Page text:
Monday, July 27, 2020

#209 / Expansive Views Of Presidential Powers

John Yoo, pictured above, is the Heller Professor of Law at the University of California at Berkeley. He is also a visiting fellow at the Hoover Institution, and a visiting scholar at the American Enterprise Institute. A former official in the Bush Justice Department, Yoo is the author of "Defender-in-Chief: Donald Trump’s Fight for Presidential Power," published by All Points Books on July 28, 2020.

The above description of Yoo is from the Fox News site where I obtained the image at the top of this blog posting. A July 25, 2020, news article that ran in the Santa Cruz Sentinel, my hometown newspaper, gave what I think is probably a more accurate description of Yoo's background and bonafides. The headline in that Associateed Press news article called Yoo "the torture memos author." Maybe you will remember that Yoo did put forth his legal theory that President Bush did notthing wrong in operating torture centers, like the one at Abu Ghraib

As it turns out, the United States Supreme Court did not agree wtih Yoo. However, this has not, apparently, suggested to our current president that Yoo is not the best source of advice on the scope of presidential powers. As reported in the AP news story

President Donald Trump is relying on an outlier interpretation of a recent Supreme Court decision to assert broad new powers as he prepares to sign a series of executive orders in the coming weeks.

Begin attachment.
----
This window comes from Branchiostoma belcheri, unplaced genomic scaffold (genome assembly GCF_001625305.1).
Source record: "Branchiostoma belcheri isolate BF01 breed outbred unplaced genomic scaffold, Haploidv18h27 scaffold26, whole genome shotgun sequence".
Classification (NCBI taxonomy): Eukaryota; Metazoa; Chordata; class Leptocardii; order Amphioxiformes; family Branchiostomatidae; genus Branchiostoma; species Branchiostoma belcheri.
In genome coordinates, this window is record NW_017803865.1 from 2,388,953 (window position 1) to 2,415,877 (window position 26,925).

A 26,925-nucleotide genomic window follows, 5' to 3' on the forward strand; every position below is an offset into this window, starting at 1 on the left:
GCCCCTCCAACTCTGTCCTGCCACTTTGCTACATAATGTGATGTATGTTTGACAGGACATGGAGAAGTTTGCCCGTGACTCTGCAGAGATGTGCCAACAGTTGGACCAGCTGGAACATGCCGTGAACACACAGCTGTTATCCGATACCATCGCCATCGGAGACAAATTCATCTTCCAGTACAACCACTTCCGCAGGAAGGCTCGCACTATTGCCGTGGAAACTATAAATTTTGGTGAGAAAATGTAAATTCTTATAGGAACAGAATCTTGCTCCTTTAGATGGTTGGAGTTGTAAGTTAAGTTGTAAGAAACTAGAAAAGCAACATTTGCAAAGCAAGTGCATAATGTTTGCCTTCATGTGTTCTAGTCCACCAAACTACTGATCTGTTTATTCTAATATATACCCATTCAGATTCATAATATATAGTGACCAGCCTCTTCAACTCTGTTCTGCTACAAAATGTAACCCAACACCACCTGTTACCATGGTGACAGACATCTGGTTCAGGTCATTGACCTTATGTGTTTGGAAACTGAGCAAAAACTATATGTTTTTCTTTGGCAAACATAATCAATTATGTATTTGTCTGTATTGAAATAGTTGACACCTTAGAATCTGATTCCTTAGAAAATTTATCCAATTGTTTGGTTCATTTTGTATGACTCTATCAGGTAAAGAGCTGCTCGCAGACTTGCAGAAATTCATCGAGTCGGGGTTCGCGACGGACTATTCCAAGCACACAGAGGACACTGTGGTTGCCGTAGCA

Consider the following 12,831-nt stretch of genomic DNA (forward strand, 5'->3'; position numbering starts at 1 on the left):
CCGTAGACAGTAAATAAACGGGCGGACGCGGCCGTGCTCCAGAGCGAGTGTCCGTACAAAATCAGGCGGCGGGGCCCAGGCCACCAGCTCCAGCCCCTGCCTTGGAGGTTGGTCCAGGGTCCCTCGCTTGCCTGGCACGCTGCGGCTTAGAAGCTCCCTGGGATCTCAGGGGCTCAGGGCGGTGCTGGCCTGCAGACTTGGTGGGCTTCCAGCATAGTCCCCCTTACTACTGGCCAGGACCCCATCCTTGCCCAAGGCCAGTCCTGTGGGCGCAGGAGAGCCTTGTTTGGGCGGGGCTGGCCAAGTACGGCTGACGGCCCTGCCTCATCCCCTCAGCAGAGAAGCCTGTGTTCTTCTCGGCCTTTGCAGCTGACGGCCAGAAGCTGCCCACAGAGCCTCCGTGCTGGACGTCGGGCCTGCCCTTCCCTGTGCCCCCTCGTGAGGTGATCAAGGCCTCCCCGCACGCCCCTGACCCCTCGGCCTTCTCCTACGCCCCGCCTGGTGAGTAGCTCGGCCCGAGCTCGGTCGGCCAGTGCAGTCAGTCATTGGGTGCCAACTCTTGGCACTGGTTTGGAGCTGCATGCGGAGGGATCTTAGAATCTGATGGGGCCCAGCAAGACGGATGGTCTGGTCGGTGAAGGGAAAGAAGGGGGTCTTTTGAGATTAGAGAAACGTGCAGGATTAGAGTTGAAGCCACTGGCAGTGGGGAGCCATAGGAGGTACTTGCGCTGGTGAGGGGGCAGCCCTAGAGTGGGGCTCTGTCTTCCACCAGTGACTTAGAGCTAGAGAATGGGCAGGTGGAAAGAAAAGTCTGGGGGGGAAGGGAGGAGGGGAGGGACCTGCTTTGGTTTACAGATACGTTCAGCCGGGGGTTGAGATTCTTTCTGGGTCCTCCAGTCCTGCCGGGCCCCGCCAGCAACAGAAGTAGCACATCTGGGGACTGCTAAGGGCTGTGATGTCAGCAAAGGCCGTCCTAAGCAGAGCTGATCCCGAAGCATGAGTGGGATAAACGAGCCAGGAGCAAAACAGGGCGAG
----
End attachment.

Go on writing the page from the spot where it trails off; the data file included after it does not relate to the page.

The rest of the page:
The expansive view of presidential authority has been promoted by John Yoo, a Berkeley Law professor known for writing the so-called “torture memos” that the George W. Bush administration used to justify using “enhanced interrogation” techniques after the Sept. 11 terror attacks.

The article I have linked is worth reading. It discusses a theory that since the Supreme Court refused to let President Trump summarily abolish the DACA program initiated by President Obama, this means that a president can do whatever he or she thinks is best, and that no subsequent president, as a practical matter, can undo those actions, even if they are unconstitutional, without going through a long and involved legal process. Thus, a president can pretty much do whatever that president wants, and no one, even including a subsequent president, will be in a position to say "no." At least, not without going through a years' long process that will depend on Congressional approval besides action by the president. 

This is, indeed, an "outlier" theory. However, Yoo has officially "shared his opinion" with the White House, and it is Yoo's opinion that the recent decision on DACA, Department of Homeland Security, et al. v. Regents of the University of California, "gives Trump the power to reorient American immigration policy ... without having to reach a deal with Congress." Yoo also argues that "the same reasoning could apply in other areas, such as health care, giving Trump the ability, for instance, to stop spending federal resources to enforce an employer contraceptive mandate."